Be your boss’ go-to
Nana Jr. Bekoe-Sakyi
April 22, 2019
Be your boss’ go-to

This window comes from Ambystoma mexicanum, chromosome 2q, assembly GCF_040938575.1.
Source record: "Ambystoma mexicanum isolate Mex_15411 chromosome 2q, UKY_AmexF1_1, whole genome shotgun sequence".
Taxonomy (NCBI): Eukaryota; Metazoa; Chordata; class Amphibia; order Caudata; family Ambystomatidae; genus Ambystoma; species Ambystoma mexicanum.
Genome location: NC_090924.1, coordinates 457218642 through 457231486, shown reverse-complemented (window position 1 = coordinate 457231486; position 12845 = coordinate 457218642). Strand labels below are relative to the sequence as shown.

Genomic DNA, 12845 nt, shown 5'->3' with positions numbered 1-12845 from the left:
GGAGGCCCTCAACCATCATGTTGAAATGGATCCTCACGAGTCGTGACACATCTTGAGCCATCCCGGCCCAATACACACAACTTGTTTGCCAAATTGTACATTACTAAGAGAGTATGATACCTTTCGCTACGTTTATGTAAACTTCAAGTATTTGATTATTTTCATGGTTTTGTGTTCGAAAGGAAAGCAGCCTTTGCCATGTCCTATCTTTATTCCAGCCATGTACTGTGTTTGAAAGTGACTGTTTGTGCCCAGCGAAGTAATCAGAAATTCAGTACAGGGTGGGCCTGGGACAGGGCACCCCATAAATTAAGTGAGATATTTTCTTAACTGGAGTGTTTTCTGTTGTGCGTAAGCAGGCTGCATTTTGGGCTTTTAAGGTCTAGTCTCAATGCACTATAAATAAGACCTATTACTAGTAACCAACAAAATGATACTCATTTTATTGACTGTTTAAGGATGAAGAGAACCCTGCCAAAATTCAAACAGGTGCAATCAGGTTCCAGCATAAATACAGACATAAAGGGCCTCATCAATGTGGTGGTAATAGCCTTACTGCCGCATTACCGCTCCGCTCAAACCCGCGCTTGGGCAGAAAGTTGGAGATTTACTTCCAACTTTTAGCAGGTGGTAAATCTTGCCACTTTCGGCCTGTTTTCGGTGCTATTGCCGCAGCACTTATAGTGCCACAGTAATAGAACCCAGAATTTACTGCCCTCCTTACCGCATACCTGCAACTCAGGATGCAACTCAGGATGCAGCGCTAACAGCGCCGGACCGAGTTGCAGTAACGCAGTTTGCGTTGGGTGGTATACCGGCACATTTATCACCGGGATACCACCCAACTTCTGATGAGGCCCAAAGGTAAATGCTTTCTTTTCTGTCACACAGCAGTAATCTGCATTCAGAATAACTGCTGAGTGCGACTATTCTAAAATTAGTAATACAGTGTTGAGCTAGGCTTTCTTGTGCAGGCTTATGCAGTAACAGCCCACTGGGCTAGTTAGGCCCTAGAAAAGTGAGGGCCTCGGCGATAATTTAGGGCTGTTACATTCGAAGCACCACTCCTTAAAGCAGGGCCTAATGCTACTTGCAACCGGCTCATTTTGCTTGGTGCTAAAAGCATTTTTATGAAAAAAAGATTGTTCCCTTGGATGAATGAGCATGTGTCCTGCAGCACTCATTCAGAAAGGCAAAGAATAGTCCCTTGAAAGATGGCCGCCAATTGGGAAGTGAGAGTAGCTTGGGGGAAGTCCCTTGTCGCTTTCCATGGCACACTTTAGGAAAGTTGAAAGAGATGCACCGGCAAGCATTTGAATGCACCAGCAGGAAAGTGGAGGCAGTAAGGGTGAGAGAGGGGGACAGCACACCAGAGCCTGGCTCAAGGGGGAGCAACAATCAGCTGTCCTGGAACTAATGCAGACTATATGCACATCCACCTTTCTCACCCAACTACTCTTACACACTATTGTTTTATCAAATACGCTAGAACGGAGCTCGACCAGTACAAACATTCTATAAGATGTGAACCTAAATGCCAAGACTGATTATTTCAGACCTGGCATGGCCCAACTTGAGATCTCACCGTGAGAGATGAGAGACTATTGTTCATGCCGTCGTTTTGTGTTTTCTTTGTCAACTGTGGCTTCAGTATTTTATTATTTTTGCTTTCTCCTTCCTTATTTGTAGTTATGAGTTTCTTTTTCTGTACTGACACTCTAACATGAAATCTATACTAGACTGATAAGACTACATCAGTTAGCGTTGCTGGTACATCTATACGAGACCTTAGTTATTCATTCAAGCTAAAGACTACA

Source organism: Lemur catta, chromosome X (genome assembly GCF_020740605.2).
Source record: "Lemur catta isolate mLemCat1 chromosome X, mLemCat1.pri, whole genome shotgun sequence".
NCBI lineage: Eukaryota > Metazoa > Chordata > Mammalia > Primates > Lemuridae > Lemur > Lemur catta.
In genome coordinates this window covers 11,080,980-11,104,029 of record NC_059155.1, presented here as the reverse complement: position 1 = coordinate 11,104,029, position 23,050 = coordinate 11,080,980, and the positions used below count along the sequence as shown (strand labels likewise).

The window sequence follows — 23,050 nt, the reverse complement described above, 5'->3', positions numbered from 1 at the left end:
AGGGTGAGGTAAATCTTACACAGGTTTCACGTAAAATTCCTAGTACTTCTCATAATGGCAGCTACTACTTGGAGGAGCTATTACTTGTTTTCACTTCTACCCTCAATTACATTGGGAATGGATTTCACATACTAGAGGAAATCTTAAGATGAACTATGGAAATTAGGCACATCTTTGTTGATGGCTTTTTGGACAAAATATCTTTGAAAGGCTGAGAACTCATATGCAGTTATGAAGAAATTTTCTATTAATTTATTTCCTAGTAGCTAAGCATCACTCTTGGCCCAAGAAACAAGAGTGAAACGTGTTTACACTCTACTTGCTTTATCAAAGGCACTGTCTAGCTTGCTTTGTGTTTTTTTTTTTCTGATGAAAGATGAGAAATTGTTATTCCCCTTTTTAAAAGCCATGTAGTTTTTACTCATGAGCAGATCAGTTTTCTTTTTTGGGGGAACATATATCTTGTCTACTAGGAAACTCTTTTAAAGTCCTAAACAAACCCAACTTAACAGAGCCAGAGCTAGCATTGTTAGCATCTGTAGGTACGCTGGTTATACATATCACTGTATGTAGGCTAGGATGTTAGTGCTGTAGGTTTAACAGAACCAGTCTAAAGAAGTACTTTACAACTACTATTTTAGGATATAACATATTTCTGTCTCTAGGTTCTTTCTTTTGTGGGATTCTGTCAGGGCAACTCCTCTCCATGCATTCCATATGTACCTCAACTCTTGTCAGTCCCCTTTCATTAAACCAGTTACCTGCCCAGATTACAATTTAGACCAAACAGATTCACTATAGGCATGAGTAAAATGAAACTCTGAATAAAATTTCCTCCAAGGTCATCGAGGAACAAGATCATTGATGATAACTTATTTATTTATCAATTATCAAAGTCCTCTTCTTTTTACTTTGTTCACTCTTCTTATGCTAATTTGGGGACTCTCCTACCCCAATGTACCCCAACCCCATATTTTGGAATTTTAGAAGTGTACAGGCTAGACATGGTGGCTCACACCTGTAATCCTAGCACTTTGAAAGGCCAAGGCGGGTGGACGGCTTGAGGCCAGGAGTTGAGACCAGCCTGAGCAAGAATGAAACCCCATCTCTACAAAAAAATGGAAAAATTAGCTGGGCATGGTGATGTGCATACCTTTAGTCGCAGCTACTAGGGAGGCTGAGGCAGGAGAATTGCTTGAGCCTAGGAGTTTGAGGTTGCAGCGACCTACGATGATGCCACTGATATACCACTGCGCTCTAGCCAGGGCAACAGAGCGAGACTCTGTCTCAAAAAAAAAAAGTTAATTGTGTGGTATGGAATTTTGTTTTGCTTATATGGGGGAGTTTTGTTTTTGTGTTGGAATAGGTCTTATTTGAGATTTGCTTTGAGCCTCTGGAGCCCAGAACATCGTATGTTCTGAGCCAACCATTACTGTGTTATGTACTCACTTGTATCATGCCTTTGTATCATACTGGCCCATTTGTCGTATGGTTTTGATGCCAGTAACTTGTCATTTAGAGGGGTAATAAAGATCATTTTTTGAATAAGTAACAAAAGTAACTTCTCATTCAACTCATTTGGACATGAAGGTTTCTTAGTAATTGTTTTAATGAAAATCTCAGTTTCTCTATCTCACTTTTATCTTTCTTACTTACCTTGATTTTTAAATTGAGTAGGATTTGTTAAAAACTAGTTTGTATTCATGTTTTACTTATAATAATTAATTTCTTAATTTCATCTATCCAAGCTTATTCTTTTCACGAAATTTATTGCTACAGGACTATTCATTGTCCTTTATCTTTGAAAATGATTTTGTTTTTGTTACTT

About a week ago, a guest lecturer came to work to teach about management. The advice he gave was incredible, and I can confidently say that as a young professional, my attitude about work has significantly changed. Although I cannot share the management lecture in its entirety, I'll share one idea which has stayed with me. The secret to becoming the go-to woman or man is anticipation. In other words, if you think ahead and preemptively meet the needs of your supervisor you will set yourself apart from your peers almost immediately. So here are three ways to become the Robin to your boss' Batman. via GIPHY1. Understand how your tasks and responsibilities are linked to their larger objectives. Usually, the work your supervisor is engaged in will be one level above the tasks you are engaged in. If you are the one drafting the memo, your boss is probably the one who will be presenting it to their boss. Or if you are organizing a database, your supervisor may be taking the data to create a visual aid for a client. When you are aware of where your smaller task fits into the larger goal, you and your boss can cooperate more definitively with one another. This will take you from assistant to partner in the mind of your supervisor. 2. Prepare your work as if it is going to be published. via GIPHYAlways remember that your supervisor's job is to delegate tasks to you. Your responsibility is to execute these tasks flawlessly. For instance, if you write reports for your supervisor, write them as if they are going directly to print. Treat the draft as if it will be published the moment you submit it to your boss. Make it easy for them to trust your work. Proofread what you write.Ask a trusted colleague for a second eye, and then, when you are sure that your work is perfect…PROOFREAD it AGAIN. 3. Get to know your bossOf course, it should be a given that you must always interact with your boss in a professional manner. I am not recommending that you necessarily go out for drinks with your boss or analyze their social media pages. I am suggesting that you integrate your work into their routines. If you know your boss checks emails at 9:30am every morning, make certain you have sent in the most important work to them by that time. Or if you know they do most of their meeting prep after lunch, hand them your findings on their way back to the desk. Even if Batman is the greatest D.C. hero of all time…he would be nowhere without Robin. Your boss knows you work hard. Anticipating your boss' needs will show you care about their success and the success of the organization. And that makes you a hero too. via GIPHY